By Harbour Heather
Angry about the potential renaming of the Basin Reserve?
Good, that’s the point.
You know what I’m angry about? The fact that when a photo of Tayla Harris playing her sport, normally and naturally, is posted on social media, she is subjected to sexually-charged comments about how flexible she is, about how you can almost see things you shouldn’t be able to see, and what that means about her promiscuity, to the point where the image is taken down. Beauden Barrett is in the media weekly, seen in all types of in-play stances, and we don’t even stop to think about it, let alone all the positions he’d be able to get in to.
I’m angry that Gemma McCaw, as one of the most-capped Black Sticks in history, is hardly ever mentioned without a line about who she is married to (I mean come on, it’s right there in her name, you don’t need to point it out). And I’m angry that it’s never “Richie McCaw, husband to former Black Stick Gemma McCaw”, as if that’s his defining feature, overriding his sporting legacy.
This whole campaign is meant to get your attention.
Let’s be clear. It’s not actually about what the stadium is called at all. It’s all about the discussion it will generate. There are some very telling points in this Newsroom article about how women’s sport is treated in the media, among all the other ludicrous barriers and inequities. If you haven’t read it, read it. Don’t focus on the “we’re renaming the Basin” parts, focus on the real parts. If you don’t know which parts they are, then please find your way back to the Stuff comment section.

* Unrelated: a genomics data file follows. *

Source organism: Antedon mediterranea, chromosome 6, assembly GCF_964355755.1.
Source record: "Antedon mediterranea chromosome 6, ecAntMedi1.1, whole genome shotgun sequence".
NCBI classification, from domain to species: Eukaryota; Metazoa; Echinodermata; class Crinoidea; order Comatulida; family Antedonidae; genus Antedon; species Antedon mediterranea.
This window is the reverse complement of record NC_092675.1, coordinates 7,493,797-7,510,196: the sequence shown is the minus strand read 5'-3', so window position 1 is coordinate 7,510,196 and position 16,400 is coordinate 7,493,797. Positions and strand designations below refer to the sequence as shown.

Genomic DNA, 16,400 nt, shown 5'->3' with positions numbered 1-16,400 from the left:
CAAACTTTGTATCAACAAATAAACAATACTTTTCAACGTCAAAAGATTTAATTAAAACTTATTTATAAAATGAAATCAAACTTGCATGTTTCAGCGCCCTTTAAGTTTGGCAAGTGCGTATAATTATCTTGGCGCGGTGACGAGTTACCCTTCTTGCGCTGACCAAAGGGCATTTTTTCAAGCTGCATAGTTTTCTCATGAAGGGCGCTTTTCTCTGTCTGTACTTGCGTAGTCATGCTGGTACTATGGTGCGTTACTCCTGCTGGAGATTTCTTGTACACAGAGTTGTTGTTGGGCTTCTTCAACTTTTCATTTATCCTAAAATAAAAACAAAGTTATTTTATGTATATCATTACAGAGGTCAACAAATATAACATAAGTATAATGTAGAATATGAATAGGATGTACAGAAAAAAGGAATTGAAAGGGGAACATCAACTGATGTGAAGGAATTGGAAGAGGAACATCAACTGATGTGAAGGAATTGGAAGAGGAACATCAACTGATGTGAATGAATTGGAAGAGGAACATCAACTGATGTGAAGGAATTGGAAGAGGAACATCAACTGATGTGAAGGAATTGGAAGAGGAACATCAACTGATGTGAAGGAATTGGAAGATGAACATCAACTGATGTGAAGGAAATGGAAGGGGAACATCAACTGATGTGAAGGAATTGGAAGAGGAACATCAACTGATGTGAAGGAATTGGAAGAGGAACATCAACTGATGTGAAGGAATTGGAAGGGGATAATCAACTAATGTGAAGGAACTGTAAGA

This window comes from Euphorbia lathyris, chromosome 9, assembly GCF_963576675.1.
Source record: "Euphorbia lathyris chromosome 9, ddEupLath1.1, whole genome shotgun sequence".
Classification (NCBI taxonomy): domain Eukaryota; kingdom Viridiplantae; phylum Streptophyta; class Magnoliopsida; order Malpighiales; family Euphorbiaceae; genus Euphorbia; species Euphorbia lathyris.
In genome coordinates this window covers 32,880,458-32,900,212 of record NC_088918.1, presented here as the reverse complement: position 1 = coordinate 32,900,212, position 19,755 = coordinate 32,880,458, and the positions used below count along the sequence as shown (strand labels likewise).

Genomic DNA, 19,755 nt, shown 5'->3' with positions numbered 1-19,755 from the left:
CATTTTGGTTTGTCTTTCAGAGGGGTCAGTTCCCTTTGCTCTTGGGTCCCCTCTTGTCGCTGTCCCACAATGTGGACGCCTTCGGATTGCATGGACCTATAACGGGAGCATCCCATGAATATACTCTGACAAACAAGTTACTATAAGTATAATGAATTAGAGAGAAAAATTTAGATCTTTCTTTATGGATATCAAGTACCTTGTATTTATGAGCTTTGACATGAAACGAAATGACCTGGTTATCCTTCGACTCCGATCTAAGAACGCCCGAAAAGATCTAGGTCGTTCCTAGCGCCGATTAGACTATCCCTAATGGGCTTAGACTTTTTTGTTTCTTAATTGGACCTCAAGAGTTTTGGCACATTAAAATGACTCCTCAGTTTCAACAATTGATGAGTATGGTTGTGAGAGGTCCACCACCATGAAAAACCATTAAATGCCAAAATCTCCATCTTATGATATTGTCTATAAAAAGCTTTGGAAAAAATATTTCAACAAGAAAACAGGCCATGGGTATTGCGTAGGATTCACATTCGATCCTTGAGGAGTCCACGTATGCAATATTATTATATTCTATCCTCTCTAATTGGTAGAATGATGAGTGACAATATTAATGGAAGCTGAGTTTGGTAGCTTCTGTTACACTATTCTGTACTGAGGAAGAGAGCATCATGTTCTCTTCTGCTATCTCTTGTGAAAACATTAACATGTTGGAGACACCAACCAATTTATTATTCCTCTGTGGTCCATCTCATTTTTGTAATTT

Newsroom, and more specifically, Lockeroom – their awesome home of quality result-and-athlete-centric reporting on women’s sport, are the drivers behind this cause. They’ve got great support from across the corporate and sporting spheres, and the launch of the campaign will garner even more. The more people involved, the more voices in support, the better.
For me, a female fan of sports, a women’s sports fan, a washed up former female cricket player, a female who writes about sports, you best believe I’m invested in this issue.
I’m a feminist, but I’m actually a bad feminist. I’m an advocate for equal pay, but I can’t change a tyre. I want women to not be objectified, but I definitely appreciate a good looking male when I see one (all the better when he’s topless, too).
And I want women’s sport to be given the same profile as men’s, but I don’t the Basin Reserve to be renamed. At the intersection of my feelings on women’s sport and my feelings as a cricket fan sits a large, uncomfortable emotion I’m not immediately sure how to navigate. I care deeply about both things, and I think the cricket fan wins out.
Bad feminist, right? But I’m smart enough to know that it’s not what the ground is called that is what matters.
To all who are angry about the idea of the Support Women’s Sport Basin Reserve, I encourage your anger. But don’t be mad at the campaign. Be mad at structures which make this campaign essential. Be mad that we even need to have this conversation, to go to these lengths at all.
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